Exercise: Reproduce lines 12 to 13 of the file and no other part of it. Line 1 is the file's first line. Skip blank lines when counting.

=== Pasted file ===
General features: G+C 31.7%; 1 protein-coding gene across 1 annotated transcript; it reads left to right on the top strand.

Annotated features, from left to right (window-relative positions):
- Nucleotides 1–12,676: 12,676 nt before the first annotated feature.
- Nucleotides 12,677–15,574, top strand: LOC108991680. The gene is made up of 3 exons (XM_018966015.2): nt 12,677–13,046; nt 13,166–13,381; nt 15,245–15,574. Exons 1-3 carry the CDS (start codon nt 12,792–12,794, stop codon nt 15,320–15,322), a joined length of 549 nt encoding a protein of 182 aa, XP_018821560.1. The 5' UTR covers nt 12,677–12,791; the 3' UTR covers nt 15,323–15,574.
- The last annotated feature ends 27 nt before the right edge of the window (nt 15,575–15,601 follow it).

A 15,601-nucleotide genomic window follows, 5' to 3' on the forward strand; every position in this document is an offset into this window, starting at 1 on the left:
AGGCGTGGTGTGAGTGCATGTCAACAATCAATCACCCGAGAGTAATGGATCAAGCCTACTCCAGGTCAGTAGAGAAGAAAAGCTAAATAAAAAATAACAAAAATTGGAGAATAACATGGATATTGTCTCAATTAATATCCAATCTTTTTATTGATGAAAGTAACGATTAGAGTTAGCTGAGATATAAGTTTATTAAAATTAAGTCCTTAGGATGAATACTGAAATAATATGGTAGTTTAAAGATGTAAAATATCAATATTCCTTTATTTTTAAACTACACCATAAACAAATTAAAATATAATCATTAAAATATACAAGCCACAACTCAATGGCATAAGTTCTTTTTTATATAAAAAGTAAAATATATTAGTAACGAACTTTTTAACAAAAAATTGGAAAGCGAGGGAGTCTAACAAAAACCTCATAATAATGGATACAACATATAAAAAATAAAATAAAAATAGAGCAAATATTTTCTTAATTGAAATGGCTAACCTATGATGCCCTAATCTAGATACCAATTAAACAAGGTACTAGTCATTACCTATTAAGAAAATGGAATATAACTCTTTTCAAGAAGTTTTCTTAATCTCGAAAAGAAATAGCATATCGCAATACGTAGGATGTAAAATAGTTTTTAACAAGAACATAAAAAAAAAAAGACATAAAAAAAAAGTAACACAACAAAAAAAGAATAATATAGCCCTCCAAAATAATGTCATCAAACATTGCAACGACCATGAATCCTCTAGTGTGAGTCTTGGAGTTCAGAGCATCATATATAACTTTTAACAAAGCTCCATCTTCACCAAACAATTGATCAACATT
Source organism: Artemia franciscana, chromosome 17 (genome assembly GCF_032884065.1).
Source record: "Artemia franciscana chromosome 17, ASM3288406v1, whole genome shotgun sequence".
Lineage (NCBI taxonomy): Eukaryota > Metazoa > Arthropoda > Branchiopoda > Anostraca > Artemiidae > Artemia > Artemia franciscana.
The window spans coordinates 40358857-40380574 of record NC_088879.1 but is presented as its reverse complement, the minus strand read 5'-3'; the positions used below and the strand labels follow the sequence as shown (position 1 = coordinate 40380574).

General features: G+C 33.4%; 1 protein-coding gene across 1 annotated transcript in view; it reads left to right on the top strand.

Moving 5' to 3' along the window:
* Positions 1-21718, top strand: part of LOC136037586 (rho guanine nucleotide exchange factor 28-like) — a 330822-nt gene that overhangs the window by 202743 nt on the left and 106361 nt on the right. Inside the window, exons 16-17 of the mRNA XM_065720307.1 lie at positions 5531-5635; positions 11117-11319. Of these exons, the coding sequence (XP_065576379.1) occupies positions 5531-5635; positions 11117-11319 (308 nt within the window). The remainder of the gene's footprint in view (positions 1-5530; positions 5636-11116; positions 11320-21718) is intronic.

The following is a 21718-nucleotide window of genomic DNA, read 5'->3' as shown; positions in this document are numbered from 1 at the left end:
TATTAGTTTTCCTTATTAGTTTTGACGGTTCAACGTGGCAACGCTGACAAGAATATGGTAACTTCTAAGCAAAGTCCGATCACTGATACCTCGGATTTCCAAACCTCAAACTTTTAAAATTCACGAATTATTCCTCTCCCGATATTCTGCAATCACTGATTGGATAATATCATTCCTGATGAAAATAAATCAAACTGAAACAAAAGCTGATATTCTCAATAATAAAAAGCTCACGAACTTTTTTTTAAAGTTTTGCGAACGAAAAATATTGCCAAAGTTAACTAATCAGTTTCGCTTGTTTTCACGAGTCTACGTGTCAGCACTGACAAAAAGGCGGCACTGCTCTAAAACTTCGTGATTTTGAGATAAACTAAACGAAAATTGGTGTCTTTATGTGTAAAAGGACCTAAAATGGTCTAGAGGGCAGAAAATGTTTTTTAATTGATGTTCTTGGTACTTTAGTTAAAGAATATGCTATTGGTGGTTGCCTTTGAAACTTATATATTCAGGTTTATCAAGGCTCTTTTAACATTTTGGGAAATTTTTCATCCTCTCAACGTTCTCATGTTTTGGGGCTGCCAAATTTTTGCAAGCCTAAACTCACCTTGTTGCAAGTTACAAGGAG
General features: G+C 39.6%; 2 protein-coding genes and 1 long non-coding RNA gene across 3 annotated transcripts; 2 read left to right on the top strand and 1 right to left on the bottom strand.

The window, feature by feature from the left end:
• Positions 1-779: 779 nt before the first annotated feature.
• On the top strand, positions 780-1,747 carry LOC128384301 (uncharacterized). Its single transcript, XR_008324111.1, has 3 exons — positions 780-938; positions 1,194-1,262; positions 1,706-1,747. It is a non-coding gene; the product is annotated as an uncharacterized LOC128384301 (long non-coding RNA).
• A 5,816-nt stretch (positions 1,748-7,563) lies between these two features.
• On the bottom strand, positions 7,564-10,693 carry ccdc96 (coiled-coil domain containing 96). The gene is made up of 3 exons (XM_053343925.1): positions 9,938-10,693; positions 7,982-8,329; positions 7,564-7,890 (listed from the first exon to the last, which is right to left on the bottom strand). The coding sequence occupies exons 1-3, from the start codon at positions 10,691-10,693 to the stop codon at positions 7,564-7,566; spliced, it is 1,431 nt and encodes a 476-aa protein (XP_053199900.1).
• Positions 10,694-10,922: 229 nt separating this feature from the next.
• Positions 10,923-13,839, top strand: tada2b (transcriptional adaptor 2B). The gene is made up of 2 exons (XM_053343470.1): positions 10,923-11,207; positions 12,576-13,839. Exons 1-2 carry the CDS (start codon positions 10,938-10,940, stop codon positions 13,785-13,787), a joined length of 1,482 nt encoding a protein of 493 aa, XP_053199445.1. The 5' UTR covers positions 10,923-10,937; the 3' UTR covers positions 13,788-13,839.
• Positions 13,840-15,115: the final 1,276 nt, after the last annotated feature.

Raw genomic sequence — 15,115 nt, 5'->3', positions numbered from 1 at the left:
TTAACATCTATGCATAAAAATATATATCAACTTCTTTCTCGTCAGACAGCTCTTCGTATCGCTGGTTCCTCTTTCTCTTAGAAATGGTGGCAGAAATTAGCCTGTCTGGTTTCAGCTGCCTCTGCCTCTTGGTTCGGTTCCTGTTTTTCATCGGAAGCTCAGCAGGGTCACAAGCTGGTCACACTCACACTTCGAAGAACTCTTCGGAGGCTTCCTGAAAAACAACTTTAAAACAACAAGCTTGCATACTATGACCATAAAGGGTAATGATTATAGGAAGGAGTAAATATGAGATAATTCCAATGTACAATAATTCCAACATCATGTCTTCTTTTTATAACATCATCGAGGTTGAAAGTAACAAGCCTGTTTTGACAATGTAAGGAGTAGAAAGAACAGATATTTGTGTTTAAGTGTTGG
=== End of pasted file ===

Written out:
General features: G+C 33.4%; 1 protein-coding gene across 1 annotated transcript in view; it reads left to right on the top strand.

Moving 5' to 3' along the window: